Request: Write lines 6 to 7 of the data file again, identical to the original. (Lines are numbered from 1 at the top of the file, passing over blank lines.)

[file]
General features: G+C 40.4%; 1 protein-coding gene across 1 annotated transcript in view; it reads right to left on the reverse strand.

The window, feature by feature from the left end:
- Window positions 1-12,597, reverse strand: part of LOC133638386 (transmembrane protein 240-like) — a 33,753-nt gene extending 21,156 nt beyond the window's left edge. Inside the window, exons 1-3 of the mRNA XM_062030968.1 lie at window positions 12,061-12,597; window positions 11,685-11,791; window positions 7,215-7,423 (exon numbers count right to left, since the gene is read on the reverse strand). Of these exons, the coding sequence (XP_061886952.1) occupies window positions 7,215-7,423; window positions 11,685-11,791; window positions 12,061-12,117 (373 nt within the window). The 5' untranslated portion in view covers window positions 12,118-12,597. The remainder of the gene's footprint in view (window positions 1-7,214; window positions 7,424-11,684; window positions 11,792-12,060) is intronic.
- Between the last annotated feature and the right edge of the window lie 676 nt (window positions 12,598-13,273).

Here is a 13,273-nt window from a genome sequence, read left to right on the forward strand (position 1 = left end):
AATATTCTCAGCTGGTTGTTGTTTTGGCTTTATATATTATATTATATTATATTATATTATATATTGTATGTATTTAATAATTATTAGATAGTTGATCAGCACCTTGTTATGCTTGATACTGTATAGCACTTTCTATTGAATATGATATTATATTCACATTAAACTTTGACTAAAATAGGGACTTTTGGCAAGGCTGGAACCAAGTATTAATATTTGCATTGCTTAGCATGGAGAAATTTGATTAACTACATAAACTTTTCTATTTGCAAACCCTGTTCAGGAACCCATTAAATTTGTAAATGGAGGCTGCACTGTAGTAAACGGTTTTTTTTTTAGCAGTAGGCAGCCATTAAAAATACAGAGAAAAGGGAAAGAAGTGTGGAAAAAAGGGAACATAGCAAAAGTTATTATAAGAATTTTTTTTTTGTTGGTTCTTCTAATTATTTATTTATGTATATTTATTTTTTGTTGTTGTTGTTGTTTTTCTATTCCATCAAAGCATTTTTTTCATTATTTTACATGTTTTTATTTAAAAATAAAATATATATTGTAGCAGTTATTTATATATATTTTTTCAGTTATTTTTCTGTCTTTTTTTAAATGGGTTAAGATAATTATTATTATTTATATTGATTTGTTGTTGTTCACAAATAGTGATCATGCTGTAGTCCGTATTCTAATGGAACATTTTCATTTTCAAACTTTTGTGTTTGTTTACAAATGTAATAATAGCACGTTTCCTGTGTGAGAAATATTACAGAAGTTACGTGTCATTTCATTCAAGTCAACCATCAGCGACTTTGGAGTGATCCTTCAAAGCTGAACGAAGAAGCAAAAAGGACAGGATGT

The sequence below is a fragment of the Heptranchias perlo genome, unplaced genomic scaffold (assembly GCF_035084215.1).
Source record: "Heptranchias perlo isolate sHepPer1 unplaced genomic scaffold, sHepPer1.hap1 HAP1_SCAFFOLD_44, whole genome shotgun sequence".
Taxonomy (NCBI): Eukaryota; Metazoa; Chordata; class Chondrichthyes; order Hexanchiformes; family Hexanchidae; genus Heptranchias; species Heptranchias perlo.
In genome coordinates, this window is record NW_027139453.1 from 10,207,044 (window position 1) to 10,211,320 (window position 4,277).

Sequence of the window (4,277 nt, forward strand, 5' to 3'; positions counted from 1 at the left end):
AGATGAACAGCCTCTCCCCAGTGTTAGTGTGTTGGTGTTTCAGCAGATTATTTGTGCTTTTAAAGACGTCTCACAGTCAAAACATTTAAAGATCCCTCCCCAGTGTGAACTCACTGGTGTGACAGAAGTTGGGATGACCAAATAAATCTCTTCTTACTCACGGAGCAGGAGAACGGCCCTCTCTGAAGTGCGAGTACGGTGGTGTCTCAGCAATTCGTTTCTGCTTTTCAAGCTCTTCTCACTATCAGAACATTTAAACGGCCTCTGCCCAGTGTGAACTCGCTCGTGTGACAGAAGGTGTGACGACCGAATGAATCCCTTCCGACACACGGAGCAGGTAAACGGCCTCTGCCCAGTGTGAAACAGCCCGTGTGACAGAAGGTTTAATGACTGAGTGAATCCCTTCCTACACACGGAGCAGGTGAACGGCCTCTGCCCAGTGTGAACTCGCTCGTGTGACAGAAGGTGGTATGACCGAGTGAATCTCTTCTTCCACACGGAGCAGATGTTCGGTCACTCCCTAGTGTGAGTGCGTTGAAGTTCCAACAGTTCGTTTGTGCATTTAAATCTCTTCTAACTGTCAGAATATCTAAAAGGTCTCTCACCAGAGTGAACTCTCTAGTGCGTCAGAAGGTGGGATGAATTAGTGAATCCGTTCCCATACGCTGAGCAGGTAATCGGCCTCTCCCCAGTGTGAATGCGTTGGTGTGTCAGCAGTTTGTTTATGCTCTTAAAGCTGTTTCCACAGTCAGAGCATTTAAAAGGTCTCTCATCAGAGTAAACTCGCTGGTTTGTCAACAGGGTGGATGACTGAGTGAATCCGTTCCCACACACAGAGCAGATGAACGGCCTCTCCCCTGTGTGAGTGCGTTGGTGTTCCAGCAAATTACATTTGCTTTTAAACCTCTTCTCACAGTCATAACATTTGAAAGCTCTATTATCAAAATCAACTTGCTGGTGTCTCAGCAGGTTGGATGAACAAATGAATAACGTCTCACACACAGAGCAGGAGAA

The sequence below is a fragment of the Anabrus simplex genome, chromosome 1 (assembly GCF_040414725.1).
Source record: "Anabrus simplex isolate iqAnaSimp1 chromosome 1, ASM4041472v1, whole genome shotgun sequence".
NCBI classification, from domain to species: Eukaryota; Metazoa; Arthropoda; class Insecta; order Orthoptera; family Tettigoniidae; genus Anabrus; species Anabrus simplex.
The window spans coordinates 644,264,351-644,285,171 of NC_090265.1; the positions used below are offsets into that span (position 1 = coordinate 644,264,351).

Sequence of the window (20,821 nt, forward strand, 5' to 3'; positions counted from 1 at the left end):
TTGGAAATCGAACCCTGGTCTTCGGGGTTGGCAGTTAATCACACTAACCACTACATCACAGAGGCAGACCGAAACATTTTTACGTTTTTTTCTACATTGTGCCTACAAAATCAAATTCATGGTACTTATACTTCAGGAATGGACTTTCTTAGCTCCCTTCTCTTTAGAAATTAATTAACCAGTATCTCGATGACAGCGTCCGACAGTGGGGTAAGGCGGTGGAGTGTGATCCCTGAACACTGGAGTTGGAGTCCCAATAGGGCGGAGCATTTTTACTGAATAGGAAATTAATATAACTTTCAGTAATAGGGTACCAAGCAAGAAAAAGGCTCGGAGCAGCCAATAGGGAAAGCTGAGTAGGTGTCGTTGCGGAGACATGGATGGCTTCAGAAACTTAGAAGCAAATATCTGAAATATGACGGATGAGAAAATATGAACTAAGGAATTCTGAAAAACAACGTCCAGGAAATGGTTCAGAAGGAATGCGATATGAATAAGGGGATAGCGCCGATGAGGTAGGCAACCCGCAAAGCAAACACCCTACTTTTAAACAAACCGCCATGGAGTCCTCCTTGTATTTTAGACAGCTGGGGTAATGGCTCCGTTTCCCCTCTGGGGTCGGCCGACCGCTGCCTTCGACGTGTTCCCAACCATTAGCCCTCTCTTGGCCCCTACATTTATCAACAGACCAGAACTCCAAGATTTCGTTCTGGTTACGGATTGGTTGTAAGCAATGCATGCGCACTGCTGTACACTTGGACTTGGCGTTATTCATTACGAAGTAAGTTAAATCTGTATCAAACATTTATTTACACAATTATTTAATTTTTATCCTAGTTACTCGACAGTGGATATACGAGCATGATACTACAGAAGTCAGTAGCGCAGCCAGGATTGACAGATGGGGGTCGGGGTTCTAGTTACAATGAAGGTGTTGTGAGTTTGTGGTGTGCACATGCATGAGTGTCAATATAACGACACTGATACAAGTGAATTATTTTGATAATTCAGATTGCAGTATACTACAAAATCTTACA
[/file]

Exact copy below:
AATATTCTCAGCTGGTTGTTGTTTTGGCTTTATATATTATATTATATTATATTATATTATATATTGTATGTATTTAATAATTATTAGATAGTTGATCAGCACCTTGTTATGCTTGATACTGTATAGCACTTTCTATTGAATATGATATTATATTCACATTAAACTTTGACTAAAATAGGGACTTTTGGCAAGGCTGGAACCAAGTATTAATATTTGCATTGCTTAGCATGGAGAAATTTGATTAACTACATAAACTTTTCTATTTGCAAACCCTGTTCAGGAACCCATTAAATTTGTAAATGGAGGCTGCACTGTAGTAAACGGTTTTTTTTTTAGCAGTAGGCAGCCATTAAAAATACAGAGAAAAGGGAAAGAAGTGTGGAAAAAAGGGAACATAGCAAAAGTTATTATAAGAATTTTTTTTTTGTTGGTTCTTCTAATTATTTATTTATGTATATTTATTTTTTGTTGTTGTTGTTGTTTTTCTATTCCATCAAAGCATTTTTTTCATTATTTTACATGTTTTTATTTAAAAATAAAATATATATTGTAGCAGTTATTTATATATATTTTTTCAGTTATTTTTCTGTCTTTTTTTAAATGGGTTAAGATAATTATTATTATTTATATTGATTTGTTGTTGTTCACAAATAGTGATCATGCTGTAGTCCGTATTCTAATGGAACATTTTCATTTTCAAACTTTTGTGTTTGTTTACAAATGTAATAATAGCACGTTTCCTGTGTGAGAAATATTACAGAAGTTACGTGTCATTTCATTCAAGTCAACCATCAGCGACTTTGGAGTGATCCTTCAAAGCTGAACGAAGAAGCAAAAAGGACAGGATGT

The sequence below is a fragment of the Heptranchias perlo genome, unplaced genomic scaffold (assembly GCF_035084215.1).